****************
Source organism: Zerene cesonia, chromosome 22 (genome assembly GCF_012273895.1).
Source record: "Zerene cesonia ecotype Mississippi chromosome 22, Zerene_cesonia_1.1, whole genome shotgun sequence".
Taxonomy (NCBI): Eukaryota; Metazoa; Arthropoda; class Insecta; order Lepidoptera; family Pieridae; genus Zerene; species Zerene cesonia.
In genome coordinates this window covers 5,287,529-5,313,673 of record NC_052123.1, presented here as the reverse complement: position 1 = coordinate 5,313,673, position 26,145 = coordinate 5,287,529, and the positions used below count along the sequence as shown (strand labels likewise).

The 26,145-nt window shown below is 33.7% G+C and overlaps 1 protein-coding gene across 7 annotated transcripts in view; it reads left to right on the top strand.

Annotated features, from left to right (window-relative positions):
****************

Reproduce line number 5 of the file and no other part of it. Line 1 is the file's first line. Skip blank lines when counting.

The 26,145-nt window shown below is 33.7% G+C and overlaps 1 protein-coding gene across 7 annotated transcripts in view; it reads left to right on the top strand.